MORE is a 4-letter Word

or 4 Ways to Resist the Drive to Acquire

Richard J. Foster, in Freedom of Simplicity*, said, “The fruit of the Spirit is not push, drive, climb, grasp and trample.” Yet during the holidays, reason, particularly in families with children, seems to fly out the window. This is not to lay blame because the clamor of “want” is prevalent in children who are bombarded with media that target them in particular at this time of year.

Christmas wish lists abound, we laugh about going into debt…again, and those of us who are American, Canadian or Western European Christians fall prey to the roaring lion of greed ready to pounce from every television commercial and sale sign propped in the doorways of major retailers designed with the propaganda that tells us we “need” their stuff to be better, to be beautiful, to be accepted. Children can be called victims of this senseless barrage. But how about us adults?

Is it harsh to call it greed when all we want to do is get through the season slightly less financially scathed than last year? Every year we pray to the golden calf of MORE and instead of truthfully calling it adulterous idol worship, we soften it by allowing ourselves to blend in. Yes, we are not only in the world, we are of it.

Jesus prayed for the opposite. The night before his death, he prayed for his disciples. He told them that they would have troubles, and be faced with all the temptations that go along with the world in which they lived. He told them that the enemy would not leave them alone. But he also told them to take heart because he overcame the world. He protected them and he prayed to the Father to protect them after he left. (John 16:33-17:19)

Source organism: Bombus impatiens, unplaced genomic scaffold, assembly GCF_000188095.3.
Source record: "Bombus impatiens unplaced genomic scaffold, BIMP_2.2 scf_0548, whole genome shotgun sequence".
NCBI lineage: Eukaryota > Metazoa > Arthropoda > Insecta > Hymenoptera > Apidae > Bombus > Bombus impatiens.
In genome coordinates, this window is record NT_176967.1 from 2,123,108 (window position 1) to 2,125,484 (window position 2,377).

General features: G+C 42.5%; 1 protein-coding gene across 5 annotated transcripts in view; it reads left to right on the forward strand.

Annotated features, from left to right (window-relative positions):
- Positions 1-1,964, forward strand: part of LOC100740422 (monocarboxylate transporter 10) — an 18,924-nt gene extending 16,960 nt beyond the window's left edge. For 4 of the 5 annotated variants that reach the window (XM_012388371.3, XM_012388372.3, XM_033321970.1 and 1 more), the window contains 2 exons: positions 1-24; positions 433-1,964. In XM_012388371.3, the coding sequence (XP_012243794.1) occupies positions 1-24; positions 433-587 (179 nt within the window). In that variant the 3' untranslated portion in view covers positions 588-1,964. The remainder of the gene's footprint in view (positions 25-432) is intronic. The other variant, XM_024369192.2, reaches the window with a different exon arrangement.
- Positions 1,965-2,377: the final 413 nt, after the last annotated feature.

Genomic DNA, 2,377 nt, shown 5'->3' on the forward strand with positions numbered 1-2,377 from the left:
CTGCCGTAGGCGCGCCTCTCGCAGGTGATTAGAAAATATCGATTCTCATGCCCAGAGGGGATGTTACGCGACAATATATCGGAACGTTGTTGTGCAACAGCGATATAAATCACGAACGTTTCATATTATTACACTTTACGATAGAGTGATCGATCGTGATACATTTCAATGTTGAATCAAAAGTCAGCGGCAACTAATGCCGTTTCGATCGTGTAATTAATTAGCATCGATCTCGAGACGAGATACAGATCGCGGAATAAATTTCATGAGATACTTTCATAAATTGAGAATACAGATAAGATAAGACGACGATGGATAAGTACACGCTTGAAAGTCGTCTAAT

The incredible thing is, Jesus wasn’t just praying for the disciples. He was also praying for you and me.

“I am praying not only for these disciples but also for all who will ever believe in me through their message. I pray that they will all be one, just as you and I are one—as you are in me, Father, and I am in you. And may they be in us so that the world will believe you sent me.” John 17:20-21

We are wont to point fingers everywhere but in the mirror.

As this season winds upward, let’s challenge ourselves;

  • To spend half of what we did last year
  • To purchase from Fair Trade companies instead of mega-retailers
  • To generously buy from places like World Vision or Oxfam America and present a gift card in someone’s name

To make our gifts add to God’s kingdom instead of our own debt.

Heavenly Father, I pray that we remember why we celebrate this time of year. I pray for all of us; that we take a step back. That we embrace our families and hold them close. I pray that we call on the name of Jesus and ask the Holy Spirit to guide us, not only in our spending but in our giving. Remind us, Lord, to step out of this world and into yours. Let us thank you for your incredible sacrifice that we can never repay. Let us acknowledge you for your ever present love, grace and mercy that we will never deserve. Let us praise you with our intent this year. Amen.

*Richard Foster, Freedom of Simplicity p.146, Ó1981, 2005, Harper One, NY, NY

This post can also be seen at Mind’s Seat: http://marmarthunder.wordpress.com/

28 comments

  1. Great post Susan! I just published a post titled, “The Gift of Reflection” which is about “More.” I hope you get a chance to read it.

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    1. I did, and commented. So glad we’ve found each other.

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  2. Mich-in-French · ·

    So true and I share your sentiments! It is so sad that people lose sight of what really counts.
    I also wanted to tell you that I have nominated you for The Sisterhood of the World Blogger’s Award which I hope you will accept. You deserve it! Here is the link:
    http://lessonsinfrench.wordpress.com/2013/12/10/sisterhood-of-the-world-bloggers-award/